An Inside Look at the Computer Science and LIS Dual Degree

May 12, 2017

Vicky Steeves

Vicky Steeves '13LS, the first graduate of our 3+1 program, shares her experience

What were your favorite courses in your studies at Simmons?

The coursework and lessons from Systems Analysis, taught by Associate Professor Gerry Benoît, have been integral to my professional career. Everything I learned in that class I have directly applied to each job I've had— including waitressing! Understanding the relationship and workflows between humans and technology is absolutely key to making any meaningful change and providing a useful service for patrons. Organization and Management of Corporate Libraries, taught by Professor James Matarazzo, taught me the value of making a business case for libraries and librarians, regardless of the setting. Libraries are usually on the bottom of the budget and first to get downsized in times of economic distress. To survive, librarians need to be able to defend and advocate for themselves to people who only look at spreadsheets and numbers. 

Operating Systems, taught by Associate Professor Bruce Tis, was just plain fun for me, honestly. It's a great class, lots of fun activities, and it feels old school to be programming in x86! Just pure enjoyment. Programming Languages pushed me out of my comfort zone. Up until that point, I'd mainly worked in Java and Python. I had to learn languages on the fly, and it improved my ability to learn new technologies—a skill more important than which technologies we actually covered. 

Ethical, Legal, and Social Issues in Information Technology taught by Senior Lecturer Jo Trigilio presented challenging and interesting questions about privacy, sharing, and privilege that are  important for any IT or library/information professional. We need to ask ourselves: how are our systems privileging some users over the others? How are we protecting user/patron data? These questions are especially poignant now, with Net Neutrality coming under fire. 

What unique benefits did you get from the Computer Science/Library and Information Science: 3+1 Program?

You get two degrees that would normally take six years in four years. It forces you to learn time management and working with deadlines, vital skills for working in fast-paced environments. 

Despite learning computer science and library science in such close proximity, the emphasis is rightfully placed on learning how to learn technology instead of focusing on a few specific tools or programming languages. Technological obsolescence is a prominent challenge, whether working in a library or in IT. Learning how to learn technology makes for an adaptable, well-versed professional. It also helps students deal with the variety of coursework they'll encounter: Intro to Python Monday, Intro to XML/XSLT Tuesday, etc.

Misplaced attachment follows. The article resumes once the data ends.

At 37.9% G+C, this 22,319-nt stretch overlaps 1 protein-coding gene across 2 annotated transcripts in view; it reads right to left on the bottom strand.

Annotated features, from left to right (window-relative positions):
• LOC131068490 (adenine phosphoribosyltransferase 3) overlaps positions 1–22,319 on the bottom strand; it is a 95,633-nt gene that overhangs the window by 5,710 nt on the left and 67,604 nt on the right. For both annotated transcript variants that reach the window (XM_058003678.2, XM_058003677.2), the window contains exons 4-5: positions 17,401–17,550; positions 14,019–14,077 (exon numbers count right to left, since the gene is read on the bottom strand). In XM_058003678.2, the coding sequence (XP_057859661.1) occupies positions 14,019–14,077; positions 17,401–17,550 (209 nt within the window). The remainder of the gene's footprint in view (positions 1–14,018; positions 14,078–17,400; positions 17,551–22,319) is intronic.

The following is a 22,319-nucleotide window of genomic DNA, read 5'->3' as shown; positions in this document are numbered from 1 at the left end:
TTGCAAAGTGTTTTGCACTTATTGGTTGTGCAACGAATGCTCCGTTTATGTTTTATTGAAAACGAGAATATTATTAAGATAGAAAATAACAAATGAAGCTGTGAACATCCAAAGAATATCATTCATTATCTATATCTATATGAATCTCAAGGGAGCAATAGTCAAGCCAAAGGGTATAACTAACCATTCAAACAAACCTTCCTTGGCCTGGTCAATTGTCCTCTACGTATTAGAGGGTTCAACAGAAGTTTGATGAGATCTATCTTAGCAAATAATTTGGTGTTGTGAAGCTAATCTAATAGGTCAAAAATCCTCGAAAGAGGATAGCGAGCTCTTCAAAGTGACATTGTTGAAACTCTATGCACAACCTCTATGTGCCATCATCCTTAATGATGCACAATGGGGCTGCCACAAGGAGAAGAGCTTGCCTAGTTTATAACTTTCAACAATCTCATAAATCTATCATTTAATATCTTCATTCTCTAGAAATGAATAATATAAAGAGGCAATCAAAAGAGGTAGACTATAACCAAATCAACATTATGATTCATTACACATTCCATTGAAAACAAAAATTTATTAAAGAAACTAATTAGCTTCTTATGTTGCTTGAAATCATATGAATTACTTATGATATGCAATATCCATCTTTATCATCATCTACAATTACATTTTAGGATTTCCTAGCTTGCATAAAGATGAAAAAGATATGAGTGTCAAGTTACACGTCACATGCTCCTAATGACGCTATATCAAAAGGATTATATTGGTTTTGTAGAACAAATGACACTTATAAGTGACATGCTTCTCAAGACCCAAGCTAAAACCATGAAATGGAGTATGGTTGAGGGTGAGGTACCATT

3+1 uniquely prepares students for working in a variety of environments, with a number of technologies. Marrying computer science and library science opens up a range of doors for students who can choose their ideal career and, chances are, end up there. 

Where are you working now?

I'm the Librarian for Research Data Management and Reproducibility at New York University, a dual hire between the Division of Libraries and the Center for Data Science. Before that, I was a resident at the American Museum of Natural History in New York City as part of the National Digital Stewardship Residency (NDSR) program. 

Upon graduation I thought I would enter corporate librarianship doing digital preservation. I enjoyed my internship at Sasaki Associates, an architecture firm, digitizing their legacy collections, and wanted to continue that work. I saw the NDSR as a program that could bolster my skills in digital preservation, and help me get a good job. What I didn't expect was how much I would fall in love with research librarianship. I love working with scientists and humanists, seeing their research and processes, and helping preserve and manage it for the future. This changed my career trajectory. Now, I do data management and reproducibility full-time, and I couldn't be happier. I use the skills from my computer science degree, working with engineers at the Center for Data Science, and from my library science program, working with patrons on their data management, data reference, and building up library services. 

What would you say to someone considering the 3+1 program?

DO IT. It's game changing, and you will be extremely marketable after the fact. I won't lie and say it's all roses—it's stressful to do six years of education in four, especially if (like me) you have to work during that time. You have to put in a lot of hours, you have to be motivated, and you have to have serious time management skills. 

You will be given the tools to succeed in this program. All of my professors, in Computer Science and LIS, wanted me to succeed and they put in the hours to help me do it. When I felt overwhelmed, they brought me back from the brink. When I felt like giving up, they motivated me to continue.

In a time when libraries have to fight harder for patron privacy and rights, the best thing you can do is learn how to build and support technologies that promotes knowledge equality, informed citizenry, and confidentiality. By pursuing coursework in computer science and library science, you will be empowered to do this.